• Dave Bearse says:

      It’s not a con, but rather an omission to avoid confusing the base. The GOP is for GOP local control. Saying that in the bubble would be confusing, since it raises the notion of other than GOP control.

      It is out of order to mention the GOP’s weeping and gnashing of teeth at policy or directives out of Washington that usurp state control, especially if they emanate from the black Muslim Kenyan? Or how about economics. It’s much cheaper for industry to hire consultants to develop a smoke screen like “confusing patchwork” to cover the couple dozen people they’ve bought at the Gold Dome, instead of hundreds of local pols, or heaven forbid. actually make a case to their customers and communities.

      Higher levels of government don’t know what’s best for you, except when they do.

      • DavidTC says:

        ‘Local control’ is one of those things that Republicans *just happened* to be saying when the political universe solidified in the 90s or so, when suddenly everyone got a political memory and things *were no longer allowed to change*. And so they’ve been forced to say it ever since, because it got hardwired into Rush Limbaugh listeners and Fox News viewers, and now it’s ‘conservative’, for some unknown reason. (And, hilariously, it’s so hardwired that it sometimes accidentally triggers, like with Common Core.)

        And the real joke is, ‘local control’ wasn’t even believed when it was being repeated in the 90s. That was a leftover dogwhistle from the 80s, harking back to racists and the 60s, when local control meant ‘segregation’. And now ‘local control’ is not even *that*. It’s just sorta a random floating thing, a Republican philosophy disconnected from any actual policy(1), and you’ll never heard Republicans actually *explain* why certain things should be under local control and other things shouldn’t, or what that has to do with conservativism.

        They keep trying to link it into ‘small government’, but that is often obviously completely stupid. Things are usually much *smaller* if we just do them once at a higher level, instead of reinventing everything. (This doesn’t mean that I’m against local control. I think we *should* sometimes reinvent the wheel and/or have a larger government, but then again, I’m not a Republican, am I?)

        Yes, logically, to ‘change slowly’ (as conservatives claim we should do) would require a few local communities changing first, but the *next* step is for higher levels noticing what works and what doesn’t and implementing it *there*, not every single damn local community having to do it. There’s a difference between ‘calmly and deliberately’ and ‘tediously drawing things out over decades and just hoping everyone follows along’.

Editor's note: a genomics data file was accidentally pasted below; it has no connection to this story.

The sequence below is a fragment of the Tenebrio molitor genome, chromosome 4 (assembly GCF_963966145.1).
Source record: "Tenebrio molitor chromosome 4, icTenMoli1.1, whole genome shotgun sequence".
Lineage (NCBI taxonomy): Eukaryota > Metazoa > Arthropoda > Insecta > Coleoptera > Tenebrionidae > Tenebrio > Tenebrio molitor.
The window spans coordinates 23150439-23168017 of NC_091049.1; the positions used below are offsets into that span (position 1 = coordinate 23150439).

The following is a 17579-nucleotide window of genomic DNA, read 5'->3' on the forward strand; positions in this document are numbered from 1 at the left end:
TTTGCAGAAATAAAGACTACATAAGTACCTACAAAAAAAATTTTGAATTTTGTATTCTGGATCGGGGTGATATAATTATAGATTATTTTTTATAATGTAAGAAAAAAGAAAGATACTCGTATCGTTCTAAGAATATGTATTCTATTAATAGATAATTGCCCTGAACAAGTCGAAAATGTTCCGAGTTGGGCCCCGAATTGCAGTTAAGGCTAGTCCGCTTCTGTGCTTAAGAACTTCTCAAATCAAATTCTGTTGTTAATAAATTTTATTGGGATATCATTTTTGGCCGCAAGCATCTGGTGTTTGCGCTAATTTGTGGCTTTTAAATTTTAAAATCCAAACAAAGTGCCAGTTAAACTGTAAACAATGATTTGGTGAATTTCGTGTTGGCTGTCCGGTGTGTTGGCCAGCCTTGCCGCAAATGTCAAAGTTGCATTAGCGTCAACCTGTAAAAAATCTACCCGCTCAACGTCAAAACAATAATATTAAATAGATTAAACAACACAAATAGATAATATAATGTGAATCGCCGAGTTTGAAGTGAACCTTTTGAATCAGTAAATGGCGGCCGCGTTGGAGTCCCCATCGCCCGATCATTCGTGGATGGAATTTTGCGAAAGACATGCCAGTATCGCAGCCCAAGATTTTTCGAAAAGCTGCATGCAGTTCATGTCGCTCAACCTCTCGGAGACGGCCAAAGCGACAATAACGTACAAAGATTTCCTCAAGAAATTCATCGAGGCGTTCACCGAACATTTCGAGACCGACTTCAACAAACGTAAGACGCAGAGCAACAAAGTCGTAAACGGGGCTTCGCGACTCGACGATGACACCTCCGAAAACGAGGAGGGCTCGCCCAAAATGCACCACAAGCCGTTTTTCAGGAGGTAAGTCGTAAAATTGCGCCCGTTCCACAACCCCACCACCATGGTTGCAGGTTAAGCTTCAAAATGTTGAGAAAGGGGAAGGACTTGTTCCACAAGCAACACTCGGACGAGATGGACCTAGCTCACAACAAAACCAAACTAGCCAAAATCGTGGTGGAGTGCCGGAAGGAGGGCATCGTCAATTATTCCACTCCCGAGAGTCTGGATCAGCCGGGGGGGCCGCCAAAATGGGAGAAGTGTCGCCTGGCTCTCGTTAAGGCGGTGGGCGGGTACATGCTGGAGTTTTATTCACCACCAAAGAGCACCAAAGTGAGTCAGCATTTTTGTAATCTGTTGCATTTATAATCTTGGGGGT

This is, of course, only relevant when Republicans are bothering to pretend to follow their own claims of their beliefs, unlike here, where they’re considering interfering in a local law that cannot *possibly* cause any actual problems, solely because that law is…uh…pro-environment. Because Republicans are apparently anti-environment?! Or anti-beaches? Or, most likely, ‘anti-anything-the-left-would-like’.

        [insert joke here about how Obama should ban drinking bleach, and see if Republicans do it]

        1) Of course, ‘a Republican philosophy disconnected from any actual policy’ is almost completely redundant.

        • Dave Bearse says:

          And what about the free market? Businesses would pull up stakes and move a couple of miles in response to such costly onerous regulation.

  5. saltycracker says:

    Local control has roots with the anti-federalists. Those guys that wouldn’t buy into the constitution until we got the Bill of Rights.

    • DavidTC says:

      Erm, not really. They have no historic connection. People arguing for local control might be able to use some anti-federalists arguments, but anti-federalists stopped existing well before the civil war, and ‘local control’ is not the same thing as what they were wanting. There’s a different between the concept of ‘state sovereignty’ and generic ‘local control’. (The anti-federalists would have thought it very silly if you argued that a state shouldn’t make laws for its cities.)

      The ‘local control is an inherent good’ idea that *currently exists* in this country has its origin much later. And that origin, really, is segregation, or perhaps more dog-whistling about segregation. Sorry to have to point that out, but it is. And like I said now, it’s not even that anymore, it’s just some sort of nonsense that accidentally ended up lumped into conservativism.

      I guess you could say something like ‘Local control has roots with the anti-federalists’ in the same way that ‘American Democracy has roots in Ancient Greece’. As in, they helped develop the idea…but there’s not any sort of historic connection.

  6. Nixonstheone says:

    Ask any seasoned lobbyist: the party out of power always advocates “local control” – until they become the majority. Then they suddenly think the state needs to tell the locals what they can and can’t do.